96 Seniors Graduate as Public Service Scholars

The Carolina Center for Public Service honored this year’s graduating class of Public Service Scholars at a reception Friday, recognizing 96 students for their commitment to communities throughout the world and their legacy of service while at Carolina.

At Commencement on Sunday, the 96 wore Carolina blue and white cords designating them as Public Service Scholar graduates.

These seniors have completed a special program, launched in 2003 through the center, that provides guidance and instruction to students who want to combine service and education. Completing an average of almost 450 hours per graduate, the scholars have been part of public service projects on campus and across the state and the world. Collectively, program participants have logged more than 165,000 total service hours, and participation has climbed from 78 individuals in 2003 to 1,117 this year, with 833 of these students coming from within the state.

This year’s Public Service Scholars graduates have worked at UNC Hospitals, the Chapel Hill-Carrboro City Schools, Inter-Faith Council for Social Service, Habitat for Humanity and the Durham Crisis Response Center. They also have participated in international public service projects such as the U.N. peacekeeping mission in the Democratic Republic of the Congo and the Youth Development Programme in Jamaica.

“From the first day I walked around on this campus, it was easy to see the number and variety of opportunities for students to get involved were abundant,” said Mehul Patel, a chemistry major from Jamestown, who is graduating as a Public Service Scholar. After graduation, Patel plans to volunteer in rural Nepal and then attend medical school. Being a Public Service Scholar “is more than just being recognized as a public servant – it is molding yourself into a caring leader and a compassionate human being for the future,” he said.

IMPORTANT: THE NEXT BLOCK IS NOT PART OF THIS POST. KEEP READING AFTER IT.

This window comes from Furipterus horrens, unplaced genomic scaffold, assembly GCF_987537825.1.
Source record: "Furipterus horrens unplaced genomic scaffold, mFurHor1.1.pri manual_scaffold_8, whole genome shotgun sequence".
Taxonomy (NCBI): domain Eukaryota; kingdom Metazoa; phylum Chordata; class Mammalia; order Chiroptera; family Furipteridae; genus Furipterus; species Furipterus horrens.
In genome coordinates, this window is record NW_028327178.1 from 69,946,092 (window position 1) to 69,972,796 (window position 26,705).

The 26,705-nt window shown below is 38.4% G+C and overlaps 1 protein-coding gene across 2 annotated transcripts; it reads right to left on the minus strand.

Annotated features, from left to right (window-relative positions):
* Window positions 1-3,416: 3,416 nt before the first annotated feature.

Public policy major Jennifer L. Barry of Charlotte will start an internship with Orphanage Outreach in the Dominican Republic after graduation. “I’ve been active in public service throughout my life and was thrilled to learn upon joining the Carolina community that a place exists that supports, facilitates and recognizes engagement and activism,” she said.

To graduate as a Public Service Scholar, students must have a minimum 2.5 grade point average, complete at least 300 hours of service, take one service-learning course and attend four skills-training workshops.

“I don’t plan on ending my public service at Carolina,” said Ana Hacic-Vlahovic, a political science major from Chapel Hill, who plans to focus on international relations and human rights in graduate or law school. “I want to spend the rest of my life helping those that don’t have a voice to be heard through international law and human rights.”

The Carolina Center for Public Service, created in 1997, engages and supports the faculty, students and staff at Carolina in meeting the needs of North Carolina. The center is designed to strengthen the University’s public service commitment by promoting scholarship and service that are responsive to the concerns of the state and contribute to the common good.

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